There’s a wonderful Coca-Cola campaign that gives us reasons to still believe in people and a better world! It’s the Rivalry Wallet campaign.
The story goes like this: A wallet is put on the floor in Portugal’s Benfica Soccer club MegaStore, the wallet has a rival club’s ticket inside and it’s just days before a big match. What would you do?
Amazingly 95% of the people returned the wallet. They were given a ticket to the game and were honored on the big jumbo tron.
Watch the video, you’ll enjoy it! And remember that sometimes the most effective marketing can happen through great storytelling.
Social media is so much more than marketing, creating communities, listening to customers and having a two-way dialogue. It’s also about using the tools and platforms for change—real change—that makes a difference in the world. Whether you are an individual, an organization, an association, or a company—it’s your (our) responsibility to use these tools for social good.
I’m reminded of a story from 2010 in which a social media leader had a real epiphany — a real “ah ha” moment about social media for social change. As he tells the story here he is pounding out his blog every day with thousands of readers when his wife comes home and says she wants to help a mother and kids after they became homeless because of a domestic violence situation. The writer took the family in and then tweeted the need for $5,000 to help set the family up in an apartment. Was he surprised. By the next day people had sent in $17,000 via Pay Pal — and he didn’t even know most of these people.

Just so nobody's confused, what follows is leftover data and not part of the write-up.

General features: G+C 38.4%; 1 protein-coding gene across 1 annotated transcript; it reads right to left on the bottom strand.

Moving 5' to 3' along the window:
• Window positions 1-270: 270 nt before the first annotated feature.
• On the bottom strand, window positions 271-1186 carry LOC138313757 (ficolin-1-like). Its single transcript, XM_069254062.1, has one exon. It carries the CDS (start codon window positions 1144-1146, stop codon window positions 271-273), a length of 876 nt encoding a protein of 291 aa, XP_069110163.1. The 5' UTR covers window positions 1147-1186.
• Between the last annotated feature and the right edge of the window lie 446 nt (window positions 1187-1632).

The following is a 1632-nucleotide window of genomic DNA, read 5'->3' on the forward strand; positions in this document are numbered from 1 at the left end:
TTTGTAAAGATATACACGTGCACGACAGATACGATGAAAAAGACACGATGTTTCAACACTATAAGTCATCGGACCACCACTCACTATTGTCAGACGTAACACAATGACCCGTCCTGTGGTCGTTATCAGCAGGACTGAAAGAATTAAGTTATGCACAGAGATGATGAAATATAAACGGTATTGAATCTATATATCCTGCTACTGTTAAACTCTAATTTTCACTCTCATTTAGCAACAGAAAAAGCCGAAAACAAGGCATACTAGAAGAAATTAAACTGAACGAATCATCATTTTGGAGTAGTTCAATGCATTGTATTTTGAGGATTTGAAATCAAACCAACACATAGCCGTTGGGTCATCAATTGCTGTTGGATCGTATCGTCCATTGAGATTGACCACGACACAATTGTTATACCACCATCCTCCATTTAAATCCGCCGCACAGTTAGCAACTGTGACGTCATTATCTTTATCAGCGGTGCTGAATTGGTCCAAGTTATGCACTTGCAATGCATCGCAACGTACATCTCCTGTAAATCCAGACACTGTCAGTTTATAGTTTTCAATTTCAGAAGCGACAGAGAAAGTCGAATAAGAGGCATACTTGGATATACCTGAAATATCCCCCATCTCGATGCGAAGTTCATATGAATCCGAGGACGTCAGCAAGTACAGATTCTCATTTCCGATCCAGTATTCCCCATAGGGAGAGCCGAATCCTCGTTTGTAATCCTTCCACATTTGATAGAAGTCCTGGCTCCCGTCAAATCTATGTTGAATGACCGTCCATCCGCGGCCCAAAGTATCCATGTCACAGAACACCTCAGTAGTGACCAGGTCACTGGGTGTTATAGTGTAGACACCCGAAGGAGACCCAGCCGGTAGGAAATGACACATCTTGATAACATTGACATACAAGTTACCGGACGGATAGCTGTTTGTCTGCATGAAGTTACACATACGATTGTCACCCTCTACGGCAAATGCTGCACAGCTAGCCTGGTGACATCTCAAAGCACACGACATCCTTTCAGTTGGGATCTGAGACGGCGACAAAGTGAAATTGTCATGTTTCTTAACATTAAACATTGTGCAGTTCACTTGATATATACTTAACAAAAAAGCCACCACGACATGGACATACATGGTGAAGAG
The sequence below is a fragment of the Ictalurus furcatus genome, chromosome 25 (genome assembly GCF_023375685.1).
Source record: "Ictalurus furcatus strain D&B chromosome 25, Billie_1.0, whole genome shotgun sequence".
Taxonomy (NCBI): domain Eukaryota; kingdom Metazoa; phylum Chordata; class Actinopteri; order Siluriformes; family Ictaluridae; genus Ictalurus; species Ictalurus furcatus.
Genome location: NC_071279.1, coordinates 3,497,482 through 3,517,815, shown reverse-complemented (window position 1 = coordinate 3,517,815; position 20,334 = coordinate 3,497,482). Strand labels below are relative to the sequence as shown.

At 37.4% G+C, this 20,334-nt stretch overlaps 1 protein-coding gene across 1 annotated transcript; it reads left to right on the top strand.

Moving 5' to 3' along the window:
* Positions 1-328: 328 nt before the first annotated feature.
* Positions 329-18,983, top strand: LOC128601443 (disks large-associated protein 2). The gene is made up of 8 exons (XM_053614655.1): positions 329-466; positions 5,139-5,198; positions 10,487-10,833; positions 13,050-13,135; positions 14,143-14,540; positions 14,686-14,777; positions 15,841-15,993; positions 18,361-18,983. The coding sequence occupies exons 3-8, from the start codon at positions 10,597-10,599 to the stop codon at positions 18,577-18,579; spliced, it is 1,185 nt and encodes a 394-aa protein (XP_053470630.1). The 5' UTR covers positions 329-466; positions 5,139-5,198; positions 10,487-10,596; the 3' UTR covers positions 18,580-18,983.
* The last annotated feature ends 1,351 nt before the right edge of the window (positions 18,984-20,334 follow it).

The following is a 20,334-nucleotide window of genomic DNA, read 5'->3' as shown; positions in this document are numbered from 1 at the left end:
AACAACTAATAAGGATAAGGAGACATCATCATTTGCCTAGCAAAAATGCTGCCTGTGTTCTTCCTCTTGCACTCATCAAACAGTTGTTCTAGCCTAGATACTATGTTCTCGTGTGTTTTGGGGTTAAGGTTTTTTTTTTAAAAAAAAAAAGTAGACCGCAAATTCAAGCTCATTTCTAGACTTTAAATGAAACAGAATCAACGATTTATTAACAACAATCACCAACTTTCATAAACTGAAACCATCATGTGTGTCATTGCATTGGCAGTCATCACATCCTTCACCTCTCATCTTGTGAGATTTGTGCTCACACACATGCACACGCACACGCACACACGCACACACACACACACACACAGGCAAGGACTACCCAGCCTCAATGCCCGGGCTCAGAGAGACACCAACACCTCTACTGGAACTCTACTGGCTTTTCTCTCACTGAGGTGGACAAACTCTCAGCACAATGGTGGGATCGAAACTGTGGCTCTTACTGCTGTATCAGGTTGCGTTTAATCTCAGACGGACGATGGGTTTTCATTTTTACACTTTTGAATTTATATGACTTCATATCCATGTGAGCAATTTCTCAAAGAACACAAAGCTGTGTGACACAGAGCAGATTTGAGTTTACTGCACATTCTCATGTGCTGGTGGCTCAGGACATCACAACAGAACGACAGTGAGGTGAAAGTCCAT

The moral of this story is to do the same thing. Use your Facebook, Twitter and LinkedIn connections to help others. Social media for social change for social good. Joe Barnes
Matt Cutler writes in AdAge that he thinks he has the magic formula. It’s not quite that simple but he does have some good ideas. The key seems to be the magic “one million” number—hit that and you’re a success. “T-Mobile: Dance” and “Guitar Hero: Bike Hero” have done it.
Seed smartly. So put it where you’re most likely to find the right demographic.
Think deep, not wide. Successful campaigns don’t distribute their clips to 50 networks at once. Just because you upload it to a site doesn’t mean everyone will see it; instead select 3 to 5, buy media to support it, reach out to targeted press and users and aim to climb that “most watched” list at a handful of sites.
Don’t spell it all out. From a creative standpoint, you want to leave room for interpretation. Look at Microsoft’s Jerry Seinfeld- and Bill Gates-starring “I’m a PC” campaign or Cadbury’s “Gorilla” ad. Successful online videos keep people guessing.
“Video is exploding” — that’s what an ad manager from GM says auto dealers using viral videos to market cars. The reason? They can be created inexpensively, quickly and easily measured.
AdAge.com is just out with a new article quoting AutoTrader.com estimating that 25% of all U.S. auto dealers now use online video. AdAge.com reports that auto dealers are primarily running video on their own sites and they generally consist of customer testimonials or personal introductions from the dealers, and showcase new or used models. AgeAge.com goes on to report that a smaller number of dealers that have steered onto viral-video sites such as YouTube do so with wacky executions, such as North Carolina Hyundai and Kia dealer David Johnson’s over-the-top “Tired of Being Badgered” spot starring a talking badger acting as a tacky, old-time car salesman.